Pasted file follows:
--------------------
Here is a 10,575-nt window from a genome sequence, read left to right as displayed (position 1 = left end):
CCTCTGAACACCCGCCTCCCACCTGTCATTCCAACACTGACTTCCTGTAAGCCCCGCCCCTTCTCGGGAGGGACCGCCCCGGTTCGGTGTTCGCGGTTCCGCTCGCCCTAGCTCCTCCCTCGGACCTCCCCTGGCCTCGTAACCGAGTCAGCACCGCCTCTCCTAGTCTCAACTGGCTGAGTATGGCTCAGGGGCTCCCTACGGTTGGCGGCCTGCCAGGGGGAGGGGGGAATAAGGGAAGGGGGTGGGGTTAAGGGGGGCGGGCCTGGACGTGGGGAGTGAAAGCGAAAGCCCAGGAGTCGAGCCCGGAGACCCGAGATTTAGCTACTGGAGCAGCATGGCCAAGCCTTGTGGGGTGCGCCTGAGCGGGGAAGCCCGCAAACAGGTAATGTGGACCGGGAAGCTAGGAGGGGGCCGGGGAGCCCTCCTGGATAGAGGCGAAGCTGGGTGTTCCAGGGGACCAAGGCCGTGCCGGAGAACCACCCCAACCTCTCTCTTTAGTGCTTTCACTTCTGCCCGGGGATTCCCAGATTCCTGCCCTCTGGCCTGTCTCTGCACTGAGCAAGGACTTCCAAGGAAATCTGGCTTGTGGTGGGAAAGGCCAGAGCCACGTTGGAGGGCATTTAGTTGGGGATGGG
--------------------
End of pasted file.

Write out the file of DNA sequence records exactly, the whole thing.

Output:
Here is a 10,575-nt window from a genome sequence, read left to right as displayed (position 1 = left end):
CCTCTGAACACCCGCCTCCCACCTGTCATTCCAACACTGACTTCCTGTAAGCCCCGCCCCTTCTCGGGAGGGACCGCCCCGGTTCGGTGTTCGCGGTTCCGCTCGCCCTAGCTCCTCCCTCGGACCTCCCCTGGCCTCGTAACCGAGTCAGCACCGCCTCTCCTAGTCTCAACTGGCTGAGTATGGCTCAGGGGCTCCCTACGGTTGGCGGCCTGCCAGGGGGAGGGGGGAATAAGGGAAGGGGGTGGGGTTAAGGGGGGCGGGCCTGGACGTGGGGAGTGAAAGCGAAAGCCCAGGAGTCGAGCCCGGAGACCCGAGATTTAGCTACTGGAGCAGCATGGCCAAGCCTTGTGGGGTGCGCCTGAGCGGGGAAGCCCGCAAACAGGTAATGTGGACCGGGAAGCTAGGAGGGGGCCGGGGAGCCCTCCTGGATAGAGGCGAAGCTGGGTGTTCCAGGGGACCAAGGCCGTGCCGGAGAACCACCCCAACCTCTCTCTTTAGTGCTTTCACTTCTGCCCGGGGATTCCCAGATTCCTGCCCTCTGGCCTGTCTCTGCACTGAGCAAGGACTTCCAAGGAAATCTGGCTTGTGGTGGGAAAGGCCAGAGCCACGTTGGAGGGCATTTAGTTGGGGATGGG